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Hey guys, I am no mechanic so forgive the question. Just got my r1200rt back from oil, drive train fluid change. They also did synchronisation. Whatever that is. Picked it up just before they close for the weekend.

If I honk on it in anyway it sputters and almost dies before it reluctantly kicks in.

What is likely the problem?


Also should your brake fluid reservoir have a visible air bubble?

Thanks Fred
 

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Assuming that it has oil in the crankcase and gear oil in the final drive, that just leaves the throttle synchronization. The throttles are synchronized to make the cylinders each do the same amount of work. The bike runs smoother and cleaner. What they should do is attach vacuum gauges to each of the throttle intake tubes and adjust as necessary so that when the throttle is opened each cylinder gets the same amount of air.

I would think that the stumble you describe could be caused by an imbalance.
Take it back to the dealer.
 

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I would make a quick check of the throttle cables where they attach to the throttle bodies.
It is common for one of the cables to not get seated properly into the fittings right at the end where they attach. It is easy to bump them out of place when installing the body work.


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fhrenchuk said:
Hey guys, I am no mechanic so forgive the question. Just got my r1200rt back from oil, drive train fluid change. They also did synchronisation. Whatever that is. Picked it up just before they close for the weekend.

If I honk on it in anyway it sputters and almost dies before it reluctantly kicks in.

What is likely the problem?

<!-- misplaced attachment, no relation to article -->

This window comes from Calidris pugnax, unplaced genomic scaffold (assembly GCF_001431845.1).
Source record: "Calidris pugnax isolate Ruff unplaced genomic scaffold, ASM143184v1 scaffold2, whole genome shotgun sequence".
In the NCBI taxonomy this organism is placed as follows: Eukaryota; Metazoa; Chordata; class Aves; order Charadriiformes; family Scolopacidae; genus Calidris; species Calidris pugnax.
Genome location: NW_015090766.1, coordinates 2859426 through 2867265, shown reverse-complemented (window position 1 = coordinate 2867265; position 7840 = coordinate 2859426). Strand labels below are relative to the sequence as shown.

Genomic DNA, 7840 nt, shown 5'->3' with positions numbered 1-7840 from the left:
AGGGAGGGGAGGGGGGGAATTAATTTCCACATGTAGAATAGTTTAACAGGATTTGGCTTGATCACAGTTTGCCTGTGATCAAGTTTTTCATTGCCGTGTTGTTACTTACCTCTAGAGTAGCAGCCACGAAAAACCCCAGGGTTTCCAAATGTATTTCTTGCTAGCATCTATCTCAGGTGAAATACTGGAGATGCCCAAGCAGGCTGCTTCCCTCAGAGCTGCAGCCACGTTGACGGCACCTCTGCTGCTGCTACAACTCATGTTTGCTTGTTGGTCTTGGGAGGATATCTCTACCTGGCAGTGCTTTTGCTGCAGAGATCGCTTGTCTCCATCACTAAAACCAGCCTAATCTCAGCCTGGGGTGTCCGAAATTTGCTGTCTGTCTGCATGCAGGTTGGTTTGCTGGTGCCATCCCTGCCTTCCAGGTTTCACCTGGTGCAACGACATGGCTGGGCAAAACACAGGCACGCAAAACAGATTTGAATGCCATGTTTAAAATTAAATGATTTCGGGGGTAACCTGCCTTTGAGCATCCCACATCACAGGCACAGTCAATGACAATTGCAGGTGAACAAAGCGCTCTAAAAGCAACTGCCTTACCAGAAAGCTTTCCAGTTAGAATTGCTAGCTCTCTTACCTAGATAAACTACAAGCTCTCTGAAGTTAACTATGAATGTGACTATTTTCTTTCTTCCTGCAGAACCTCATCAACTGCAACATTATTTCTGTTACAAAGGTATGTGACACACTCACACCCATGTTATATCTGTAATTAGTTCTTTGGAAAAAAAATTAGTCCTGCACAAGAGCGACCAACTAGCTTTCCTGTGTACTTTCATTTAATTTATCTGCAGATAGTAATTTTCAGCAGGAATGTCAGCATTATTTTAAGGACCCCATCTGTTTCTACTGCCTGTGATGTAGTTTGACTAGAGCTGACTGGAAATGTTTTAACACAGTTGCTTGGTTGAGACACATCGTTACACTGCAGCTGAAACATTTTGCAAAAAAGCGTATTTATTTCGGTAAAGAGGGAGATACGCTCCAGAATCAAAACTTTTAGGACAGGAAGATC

Also should your brake fluid reservoir have a visible air bubble?

Thanks Fred
 

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905 Posts
hp1bmw said:
I would make a quick check of the throttle cables where they attach to the throttle bodies.
It is common for one of the cables to not get seated properly into the fittings right at the end where they attach. It is easy to bump them out of place when installing the body work.
Almost a certainty this is the problem.

The downside to this problem is the bodywork has to come off to check it. Your statement that you're no mechanic kind of implies you probably don't have the tools handy or the knowledge of how to R&R the bodywork. If that's the case, I'd suggest the quick fix is back at the dealership.

If that's your choice, they should stand behind it with no problem.

As to asking for compensation for your time - uh, no.

Lastly, if the air bubble is at the top, yes. There has to be expansion room in the reservoir. At the bottom, no.
 

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My pleasure. I'd suggest you hook up with someone local the knows these machines and let them guide you to the torx drivers you need and then how to R&R the bodywork. As time move on, you'll find a number of things you can easily do once the bodyworks is off. Looks a little tricky at first but it's really quite easy and it gives you access to a lot that you can do without the dealer.

These bikes are really easy to work on. Just takes learning how the first time.

Good luck in getting it worked out.
 
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